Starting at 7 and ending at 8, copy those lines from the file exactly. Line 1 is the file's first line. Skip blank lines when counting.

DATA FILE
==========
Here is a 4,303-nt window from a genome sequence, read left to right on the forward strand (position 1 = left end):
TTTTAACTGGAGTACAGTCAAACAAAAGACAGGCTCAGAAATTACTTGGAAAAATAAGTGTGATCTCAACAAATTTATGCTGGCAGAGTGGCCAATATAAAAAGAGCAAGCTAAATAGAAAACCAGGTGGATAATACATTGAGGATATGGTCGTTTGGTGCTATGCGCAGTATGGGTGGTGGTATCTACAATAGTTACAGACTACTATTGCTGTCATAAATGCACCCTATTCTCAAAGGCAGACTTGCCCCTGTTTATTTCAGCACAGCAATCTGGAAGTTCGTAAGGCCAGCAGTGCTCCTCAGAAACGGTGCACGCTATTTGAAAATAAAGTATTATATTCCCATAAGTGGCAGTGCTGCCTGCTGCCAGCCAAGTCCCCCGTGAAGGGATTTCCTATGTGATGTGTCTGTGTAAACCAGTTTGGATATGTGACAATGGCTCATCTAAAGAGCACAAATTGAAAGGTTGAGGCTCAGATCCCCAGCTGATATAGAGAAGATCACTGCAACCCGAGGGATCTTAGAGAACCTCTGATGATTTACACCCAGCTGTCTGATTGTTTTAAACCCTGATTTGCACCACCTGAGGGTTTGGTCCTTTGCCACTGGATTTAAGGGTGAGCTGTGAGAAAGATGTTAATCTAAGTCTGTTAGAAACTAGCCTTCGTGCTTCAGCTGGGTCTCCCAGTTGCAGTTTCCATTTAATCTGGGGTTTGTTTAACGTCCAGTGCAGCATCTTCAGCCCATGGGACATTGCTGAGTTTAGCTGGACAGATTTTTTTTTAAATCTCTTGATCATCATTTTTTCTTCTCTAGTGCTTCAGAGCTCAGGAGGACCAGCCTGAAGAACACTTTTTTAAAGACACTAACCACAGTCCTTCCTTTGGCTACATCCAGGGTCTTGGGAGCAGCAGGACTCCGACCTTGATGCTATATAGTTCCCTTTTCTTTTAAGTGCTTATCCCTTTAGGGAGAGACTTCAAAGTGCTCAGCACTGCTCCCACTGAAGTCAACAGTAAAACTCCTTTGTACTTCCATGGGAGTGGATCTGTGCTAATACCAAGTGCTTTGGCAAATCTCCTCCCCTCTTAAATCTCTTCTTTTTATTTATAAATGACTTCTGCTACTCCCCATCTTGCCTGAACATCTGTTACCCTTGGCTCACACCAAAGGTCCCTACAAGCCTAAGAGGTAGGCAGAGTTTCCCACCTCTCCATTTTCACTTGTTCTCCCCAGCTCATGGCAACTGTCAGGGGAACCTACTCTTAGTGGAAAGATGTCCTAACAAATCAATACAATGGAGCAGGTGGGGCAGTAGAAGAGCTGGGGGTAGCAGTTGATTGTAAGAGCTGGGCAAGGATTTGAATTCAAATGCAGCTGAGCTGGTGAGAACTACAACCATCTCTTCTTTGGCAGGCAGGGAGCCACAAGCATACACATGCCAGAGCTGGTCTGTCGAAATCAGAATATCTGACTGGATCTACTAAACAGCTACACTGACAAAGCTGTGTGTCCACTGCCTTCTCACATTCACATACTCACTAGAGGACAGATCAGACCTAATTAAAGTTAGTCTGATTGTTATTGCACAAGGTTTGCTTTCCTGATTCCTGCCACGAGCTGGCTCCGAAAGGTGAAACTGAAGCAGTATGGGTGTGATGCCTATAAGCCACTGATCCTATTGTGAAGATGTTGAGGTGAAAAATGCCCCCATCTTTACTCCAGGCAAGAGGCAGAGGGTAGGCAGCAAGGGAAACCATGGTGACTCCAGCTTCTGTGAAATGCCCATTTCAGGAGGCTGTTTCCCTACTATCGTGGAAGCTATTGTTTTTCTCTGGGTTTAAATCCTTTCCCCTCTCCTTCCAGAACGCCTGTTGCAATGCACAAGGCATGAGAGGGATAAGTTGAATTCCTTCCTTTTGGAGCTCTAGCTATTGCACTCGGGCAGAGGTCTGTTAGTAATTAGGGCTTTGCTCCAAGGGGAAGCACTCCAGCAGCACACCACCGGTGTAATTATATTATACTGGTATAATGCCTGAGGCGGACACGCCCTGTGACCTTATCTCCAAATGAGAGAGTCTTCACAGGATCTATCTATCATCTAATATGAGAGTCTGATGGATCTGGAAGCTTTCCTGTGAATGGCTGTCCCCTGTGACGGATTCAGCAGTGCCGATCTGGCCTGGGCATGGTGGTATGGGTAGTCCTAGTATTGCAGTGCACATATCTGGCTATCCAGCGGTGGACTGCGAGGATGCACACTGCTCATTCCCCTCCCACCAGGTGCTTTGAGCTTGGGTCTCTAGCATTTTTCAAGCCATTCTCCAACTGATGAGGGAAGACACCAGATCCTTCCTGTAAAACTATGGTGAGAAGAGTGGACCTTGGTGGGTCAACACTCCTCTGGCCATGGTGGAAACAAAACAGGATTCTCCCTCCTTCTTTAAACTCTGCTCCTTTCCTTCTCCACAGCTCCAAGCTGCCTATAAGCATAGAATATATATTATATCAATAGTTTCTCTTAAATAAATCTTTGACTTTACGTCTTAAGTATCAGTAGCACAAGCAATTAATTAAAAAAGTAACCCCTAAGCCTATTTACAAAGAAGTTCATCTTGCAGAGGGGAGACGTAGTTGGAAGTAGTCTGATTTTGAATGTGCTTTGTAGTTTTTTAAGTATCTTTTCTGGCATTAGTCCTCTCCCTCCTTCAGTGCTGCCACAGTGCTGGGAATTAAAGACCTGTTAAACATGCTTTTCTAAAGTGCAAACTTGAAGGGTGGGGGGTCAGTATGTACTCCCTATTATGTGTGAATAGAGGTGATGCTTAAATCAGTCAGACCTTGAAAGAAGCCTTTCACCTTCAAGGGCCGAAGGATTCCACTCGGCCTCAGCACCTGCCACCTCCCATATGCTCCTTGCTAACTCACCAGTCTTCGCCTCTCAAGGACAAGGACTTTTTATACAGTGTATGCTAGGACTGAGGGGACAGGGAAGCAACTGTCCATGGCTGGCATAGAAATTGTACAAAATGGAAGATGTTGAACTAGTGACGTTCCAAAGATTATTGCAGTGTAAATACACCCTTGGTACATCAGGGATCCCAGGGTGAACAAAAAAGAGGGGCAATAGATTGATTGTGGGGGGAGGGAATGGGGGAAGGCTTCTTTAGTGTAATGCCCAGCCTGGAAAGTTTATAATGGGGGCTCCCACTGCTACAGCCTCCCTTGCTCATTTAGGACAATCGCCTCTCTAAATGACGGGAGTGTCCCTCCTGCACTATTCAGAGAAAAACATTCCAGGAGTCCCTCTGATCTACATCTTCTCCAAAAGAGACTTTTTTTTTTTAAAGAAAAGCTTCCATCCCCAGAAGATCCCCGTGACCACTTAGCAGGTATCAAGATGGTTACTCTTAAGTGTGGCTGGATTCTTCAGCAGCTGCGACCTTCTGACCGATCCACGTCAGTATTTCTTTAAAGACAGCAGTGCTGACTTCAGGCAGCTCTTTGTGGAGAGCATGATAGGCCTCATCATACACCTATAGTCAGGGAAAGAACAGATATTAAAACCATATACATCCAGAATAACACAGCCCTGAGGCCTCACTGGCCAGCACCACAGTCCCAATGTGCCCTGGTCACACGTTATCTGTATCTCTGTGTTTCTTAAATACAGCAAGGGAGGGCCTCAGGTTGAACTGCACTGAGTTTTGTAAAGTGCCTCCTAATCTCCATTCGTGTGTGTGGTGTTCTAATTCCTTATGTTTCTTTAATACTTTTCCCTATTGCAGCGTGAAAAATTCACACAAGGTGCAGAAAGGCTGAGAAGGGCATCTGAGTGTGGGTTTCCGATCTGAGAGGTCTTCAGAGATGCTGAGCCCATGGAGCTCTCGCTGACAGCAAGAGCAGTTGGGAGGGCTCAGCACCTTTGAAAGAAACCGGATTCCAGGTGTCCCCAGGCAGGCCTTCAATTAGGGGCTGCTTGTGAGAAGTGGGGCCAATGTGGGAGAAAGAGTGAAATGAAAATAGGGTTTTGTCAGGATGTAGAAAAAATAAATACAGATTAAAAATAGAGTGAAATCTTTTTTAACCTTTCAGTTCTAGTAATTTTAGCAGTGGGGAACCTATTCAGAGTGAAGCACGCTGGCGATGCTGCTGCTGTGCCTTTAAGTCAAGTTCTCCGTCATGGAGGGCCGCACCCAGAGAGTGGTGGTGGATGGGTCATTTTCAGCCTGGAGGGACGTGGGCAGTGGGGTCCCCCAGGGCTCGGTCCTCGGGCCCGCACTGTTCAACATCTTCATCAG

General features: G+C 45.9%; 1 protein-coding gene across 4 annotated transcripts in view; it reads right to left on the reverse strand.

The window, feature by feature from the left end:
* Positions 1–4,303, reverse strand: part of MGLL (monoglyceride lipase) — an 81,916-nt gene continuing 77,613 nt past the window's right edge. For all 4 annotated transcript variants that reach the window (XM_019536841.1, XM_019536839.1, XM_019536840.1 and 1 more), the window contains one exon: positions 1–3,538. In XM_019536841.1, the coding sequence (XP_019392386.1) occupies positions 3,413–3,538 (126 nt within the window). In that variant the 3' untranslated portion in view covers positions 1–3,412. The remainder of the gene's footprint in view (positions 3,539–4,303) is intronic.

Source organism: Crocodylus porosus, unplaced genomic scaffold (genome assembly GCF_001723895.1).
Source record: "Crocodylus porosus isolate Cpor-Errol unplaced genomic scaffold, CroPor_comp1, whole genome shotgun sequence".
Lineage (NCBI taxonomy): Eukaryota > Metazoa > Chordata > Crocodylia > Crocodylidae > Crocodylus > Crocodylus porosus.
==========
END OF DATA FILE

Source record: "Crocodylus porosus isolate Cpor-Errol unplaced genomic scaffold, CroPor_comp1, whole genome shotgun sequence".
Lineage (NCBI taxonomy): Eukaryota > Metazoa > Chordata > Crocodylia > Crocodylidae > Crocodylus > Crocodylus porosus.